To celebrate International Women’s Day and Women’s History Month the Museum is sharing the stories of 27 inspirational women, alongside the animals they work with the most. Dr Rebecca Smith Department of Zoology “Cape mountain zebras declined to fewer than 80 animals in the 1950s. Following conservation initiatives, by 2000 there were around 1,600 animals, but the subspecies was still listed as Endangered. To help … Continue reading Can you tell a zebra by its stripes?

polecat Copyright All rights reserved by StanHornagold

Bringing polecats back to Britain

To celebrate International Women’s Day and Women’s History Month the Museum is sharing the stories of 27 inspirational women, alongside the animals they work with the most. Dr Katie Sainsbury Department of Zoology “For my PhD, I researched ecological and social aspects of the changing status of polecats in Great Britain. Since almost being eradicated from Britain in the nineteenth century, polecats have been recolonising … Continue reading Bringing polecats back to Britain

Jen Smart looking at landscape through a long lense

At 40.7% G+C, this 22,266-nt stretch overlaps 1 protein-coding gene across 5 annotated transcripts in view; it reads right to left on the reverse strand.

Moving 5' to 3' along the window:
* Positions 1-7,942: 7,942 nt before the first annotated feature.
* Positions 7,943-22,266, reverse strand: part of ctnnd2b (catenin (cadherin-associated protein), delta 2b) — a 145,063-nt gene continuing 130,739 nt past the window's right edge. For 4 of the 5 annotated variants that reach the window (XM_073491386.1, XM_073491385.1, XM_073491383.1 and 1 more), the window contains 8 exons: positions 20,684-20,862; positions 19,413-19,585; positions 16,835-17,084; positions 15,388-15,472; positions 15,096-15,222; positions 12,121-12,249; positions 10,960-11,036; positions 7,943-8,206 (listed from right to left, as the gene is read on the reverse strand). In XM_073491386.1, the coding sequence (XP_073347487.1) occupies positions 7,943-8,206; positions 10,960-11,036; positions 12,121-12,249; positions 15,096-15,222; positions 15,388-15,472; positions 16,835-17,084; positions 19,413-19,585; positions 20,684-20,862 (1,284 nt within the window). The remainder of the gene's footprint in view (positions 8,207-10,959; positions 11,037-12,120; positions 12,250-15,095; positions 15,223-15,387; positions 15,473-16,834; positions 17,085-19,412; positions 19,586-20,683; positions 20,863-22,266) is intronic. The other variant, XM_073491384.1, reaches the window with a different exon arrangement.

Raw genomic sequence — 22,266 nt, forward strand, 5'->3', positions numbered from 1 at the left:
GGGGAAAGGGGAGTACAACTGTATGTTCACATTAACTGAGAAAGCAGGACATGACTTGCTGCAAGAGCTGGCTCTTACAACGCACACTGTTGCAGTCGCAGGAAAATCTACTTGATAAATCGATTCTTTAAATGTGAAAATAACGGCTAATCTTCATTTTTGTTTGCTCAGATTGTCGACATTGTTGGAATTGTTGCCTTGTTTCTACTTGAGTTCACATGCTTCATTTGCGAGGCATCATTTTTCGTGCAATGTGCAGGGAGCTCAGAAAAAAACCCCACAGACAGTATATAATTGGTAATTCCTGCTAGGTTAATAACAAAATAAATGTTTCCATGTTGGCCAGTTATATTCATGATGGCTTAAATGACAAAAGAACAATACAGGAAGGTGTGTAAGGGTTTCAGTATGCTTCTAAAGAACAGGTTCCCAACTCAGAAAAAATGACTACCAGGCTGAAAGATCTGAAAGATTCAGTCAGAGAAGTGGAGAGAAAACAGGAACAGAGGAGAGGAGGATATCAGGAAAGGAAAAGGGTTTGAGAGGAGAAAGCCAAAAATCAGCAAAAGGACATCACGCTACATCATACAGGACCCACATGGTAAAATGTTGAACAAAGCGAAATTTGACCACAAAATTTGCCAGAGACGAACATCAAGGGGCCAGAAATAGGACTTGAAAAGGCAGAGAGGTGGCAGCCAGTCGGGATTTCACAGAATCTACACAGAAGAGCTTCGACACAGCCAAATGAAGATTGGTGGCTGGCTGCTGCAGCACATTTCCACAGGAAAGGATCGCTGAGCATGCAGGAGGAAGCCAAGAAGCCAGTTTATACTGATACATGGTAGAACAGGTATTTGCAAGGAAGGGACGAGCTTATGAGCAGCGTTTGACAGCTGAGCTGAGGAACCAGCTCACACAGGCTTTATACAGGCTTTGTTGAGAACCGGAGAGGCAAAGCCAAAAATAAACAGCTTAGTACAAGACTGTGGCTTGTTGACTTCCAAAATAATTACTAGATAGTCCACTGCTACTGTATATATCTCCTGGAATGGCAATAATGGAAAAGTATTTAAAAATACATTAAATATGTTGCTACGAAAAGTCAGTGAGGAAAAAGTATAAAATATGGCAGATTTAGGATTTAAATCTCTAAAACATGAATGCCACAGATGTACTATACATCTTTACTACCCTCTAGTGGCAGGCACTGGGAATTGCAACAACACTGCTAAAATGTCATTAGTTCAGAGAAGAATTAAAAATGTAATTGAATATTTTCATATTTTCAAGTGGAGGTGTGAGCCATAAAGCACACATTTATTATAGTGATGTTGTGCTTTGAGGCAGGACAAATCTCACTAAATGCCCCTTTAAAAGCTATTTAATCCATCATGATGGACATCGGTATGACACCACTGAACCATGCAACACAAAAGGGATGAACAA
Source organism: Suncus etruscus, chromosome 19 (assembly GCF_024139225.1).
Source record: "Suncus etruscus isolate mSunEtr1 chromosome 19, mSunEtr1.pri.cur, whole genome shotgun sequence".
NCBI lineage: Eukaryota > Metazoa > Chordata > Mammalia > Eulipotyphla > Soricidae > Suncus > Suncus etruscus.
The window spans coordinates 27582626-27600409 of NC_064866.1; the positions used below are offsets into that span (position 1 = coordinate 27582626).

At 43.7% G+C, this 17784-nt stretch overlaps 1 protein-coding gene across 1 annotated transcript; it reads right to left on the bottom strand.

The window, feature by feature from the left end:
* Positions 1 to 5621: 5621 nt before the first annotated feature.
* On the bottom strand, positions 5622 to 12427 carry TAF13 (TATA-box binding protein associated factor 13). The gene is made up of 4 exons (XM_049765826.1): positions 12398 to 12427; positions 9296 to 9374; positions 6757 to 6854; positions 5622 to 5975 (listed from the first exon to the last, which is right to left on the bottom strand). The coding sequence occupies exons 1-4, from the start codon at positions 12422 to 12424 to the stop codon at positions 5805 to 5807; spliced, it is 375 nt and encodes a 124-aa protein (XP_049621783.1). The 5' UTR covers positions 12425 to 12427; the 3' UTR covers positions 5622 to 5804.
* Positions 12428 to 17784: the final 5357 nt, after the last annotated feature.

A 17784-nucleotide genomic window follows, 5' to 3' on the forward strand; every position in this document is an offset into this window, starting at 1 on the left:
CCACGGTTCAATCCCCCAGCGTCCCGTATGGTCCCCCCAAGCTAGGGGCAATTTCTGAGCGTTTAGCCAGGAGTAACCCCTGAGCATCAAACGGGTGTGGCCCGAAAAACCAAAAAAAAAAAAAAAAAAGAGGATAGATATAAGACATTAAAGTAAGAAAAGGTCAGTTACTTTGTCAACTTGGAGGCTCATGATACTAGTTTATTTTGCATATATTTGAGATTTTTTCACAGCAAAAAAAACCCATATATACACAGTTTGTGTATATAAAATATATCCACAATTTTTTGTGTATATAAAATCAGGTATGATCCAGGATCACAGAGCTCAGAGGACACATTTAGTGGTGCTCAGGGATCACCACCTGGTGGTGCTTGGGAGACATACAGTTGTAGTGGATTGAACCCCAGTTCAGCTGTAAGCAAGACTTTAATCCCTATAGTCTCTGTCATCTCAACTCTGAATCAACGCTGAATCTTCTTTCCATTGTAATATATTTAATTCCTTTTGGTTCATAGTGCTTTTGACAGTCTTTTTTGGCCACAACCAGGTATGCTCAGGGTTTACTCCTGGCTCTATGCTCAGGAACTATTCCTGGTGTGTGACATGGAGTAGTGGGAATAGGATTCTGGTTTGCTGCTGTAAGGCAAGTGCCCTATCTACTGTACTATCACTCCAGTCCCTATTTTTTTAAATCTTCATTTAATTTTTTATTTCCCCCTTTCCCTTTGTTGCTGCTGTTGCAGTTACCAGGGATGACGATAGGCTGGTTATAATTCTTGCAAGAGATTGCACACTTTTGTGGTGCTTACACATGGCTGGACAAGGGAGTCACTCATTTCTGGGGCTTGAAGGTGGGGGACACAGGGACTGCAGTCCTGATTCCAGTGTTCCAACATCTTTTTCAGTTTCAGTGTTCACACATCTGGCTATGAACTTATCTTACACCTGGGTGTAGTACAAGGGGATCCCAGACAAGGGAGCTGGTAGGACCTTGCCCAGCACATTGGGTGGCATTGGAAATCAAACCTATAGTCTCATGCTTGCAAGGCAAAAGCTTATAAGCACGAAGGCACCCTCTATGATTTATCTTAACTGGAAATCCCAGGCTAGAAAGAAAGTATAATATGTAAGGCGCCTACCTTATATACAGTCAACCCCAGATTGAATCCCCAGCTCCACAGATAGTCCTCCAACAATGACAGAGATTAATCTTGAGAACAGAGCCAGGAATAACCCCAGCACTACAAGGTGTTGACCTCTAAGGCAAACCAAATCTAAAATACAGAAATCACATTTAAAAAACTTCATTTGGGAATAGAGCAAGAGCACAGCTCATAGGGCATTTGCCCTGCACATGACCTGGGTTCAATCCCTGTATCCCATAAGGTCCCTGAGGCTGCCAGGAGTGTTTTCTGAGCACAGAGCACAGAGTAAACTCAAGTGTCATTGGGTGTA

Reversing the decline of priority species

To celebrate International Women’s Day and Women’s History Month the Museum is sharing the stories of 27 inspirational women, alongside the animals they work with the most. Dr Jennifer Smart RSPB “Species conservation is at the heart of everything I do, and my favourite group of birds are waders like the black-tailed godwit. I work for the RSPB where as a scientist, I was trying … Continue reading Reversing the decline of priority species

Turtle dove (c) httpswww.flickr.comphotosandymorffew

Conserving migratory species through mapping

To celebrate International Women’s Day and Women’s History Month the Museum is sharing the stories of 27 inspirational women, alongside the animals they work with the most. Dr Susana Requena-Moreno RSPB, International Science Team “The European turtle dove is threatened with extinction. I analyse the information  from satellite tracking and remote sensing to help identify the drivers of population decline throughout the doves’ migratory cycle. … Continue reading Conserving migratory species through mapping

dipper (c) Iman Shah

Understanding dippers, understanding impact

To celebrate International Women’s Day and Women’s History Month the Museum is sharing the stories of 27 inspirational women, alongside the animals they work with the most. Prof Juliet Vickery Head of International Research, Conservation Science RSPB “I firmly believe that effective conservation action should be under-pinned by science. My research has always focussed on understanding the impact of human-related environmental change on the natural … Continue reading Understanding dippers, understanding impact